Small firms don’t need accounting.
Your accountant doesn’t agree with me.
He’s wrong unless your firm has over 20 members.
The problem with accounting is that it requires brain-surgery-precision for a task that doesn’t much matter. When you stop to think about the time, effort, and aggravation that accounting requires; and what benefit you receive in return; something is fundamentally wrong. Basically you can’t afford to do accounting until you are large enough and complex enough to afford a bookkeeping employee.
I know this because my six-person firm used accounting for most of our existence and got almost no benefit from the tens of thousands of dollars per year that we spent on accounting. Why did we do it?
Ignorance. I thought I had to. I mistook AIA publications as applying to me. They don't. They apply to much larger firms than I ever had.
About 93% of architectural firms are smaller than 20 people. They can't afford accounting. They can only afford bookkeeping.
So what is the difference?
Here are my definitions.
Accounting is a method of capturing all the financial transactions of a business with an accuracy of one cent.
Bookkeeping is a method of capturing all the financial transactions of a business. Period.
I don’t think very many firms need to know ’to the penny’ how every transaction adds up. Personally I think that knowing your profitability to within $100 is just fine. Why? Because it all depends on time sheets for accuracy and NOBOBY has perfectly accurate time sheets. Even if you are really trying.
I am not going to belabor this point. I know I am oversimplifying things. Either I am striking a chord with you or I’m not. You are only keeping track of your money because of the requirement to pay taxes. Without that requirement, you would only be watching the balance in your bank account, plus just enough record-keeping to know what projects and people are responsible for the size of that bank account. Anything more than that is not justifiable - except for the need to pay taxes.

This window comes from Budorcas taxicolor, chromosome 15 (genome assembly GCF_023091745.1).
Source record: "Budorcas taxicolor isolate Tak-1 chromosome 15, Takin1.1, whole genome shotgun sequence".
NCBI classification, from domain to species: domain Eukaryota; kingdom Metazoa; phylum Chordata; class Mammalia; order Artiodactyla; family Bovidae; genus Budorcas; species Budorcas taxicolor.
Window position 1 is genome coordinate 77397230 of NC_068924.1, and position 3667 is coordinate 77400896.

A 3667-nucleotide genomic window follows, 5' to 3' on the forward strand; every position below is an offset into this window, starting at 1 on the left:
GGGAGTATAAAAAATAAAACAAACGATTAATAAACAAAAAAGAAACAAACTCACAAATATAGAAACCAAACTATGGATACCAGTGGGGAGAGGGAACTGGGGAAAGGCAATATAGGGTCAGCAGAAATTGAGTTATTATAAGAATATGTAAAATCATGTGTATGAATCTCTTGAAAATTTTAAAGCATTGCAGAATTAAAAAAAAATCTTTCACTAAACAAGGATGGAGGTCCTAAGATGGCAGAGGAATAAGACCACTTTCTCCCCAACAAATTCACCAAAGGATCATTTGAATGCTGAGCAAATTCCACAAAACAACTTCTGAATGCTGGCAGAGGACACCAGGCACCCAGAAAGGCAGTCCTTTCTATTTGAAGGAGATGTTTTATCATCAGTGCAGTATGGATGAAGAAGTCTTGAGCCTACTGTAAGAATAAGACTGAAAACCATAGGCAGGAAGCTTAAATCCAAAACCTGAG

It’s an 80/20 proposition. Bookkeeping is the 80% that you want. Accounting is the 20% that you need. Perversely, the accounting will take 80% of your time. Let an accountant do the accounting.
Indirect Expenses, all the non-project-specific expenses that you incur to run your business require a little workaround for proper tracking. So for Rent, Phones, Insurance, etc. here’s what to do.
My list of Expense Categories is above. You probably have a list already. Use that.
As you capture an indirect expense, the process is the same as other expenses, you simply pick your ’Firm’ client and ’General Office’ project. That’s all it takes to capture your expenses with Harvest.
An Accounts Payable workaround you might try requires an expense category: ’Unpaid’. The PROs of this tactic are being able to log in every expense as it is incurred and being able to get a listing of all of your unpaid expenses. These two advantages make the expense tracking process easier. The CON is that you have to edit these expenses by changing the category when you pay them. I think this is a really good tradeoff. Developing a list of payables with 5 or 6 clicks, anytime you want, is a really handy tool.
By logging in your expenses along with your time you capture a major part of your firm’s financial information. Harvest’s reporting features can tell you where you stand whenever you want to know. Easily.
And at tax time just export your data for your accountant.
See these links for More on Harvest
Cheaper. Faster. Better. TIMEKEEPING for Architects
Customized Project Management
BUDGETS IN HARVEST
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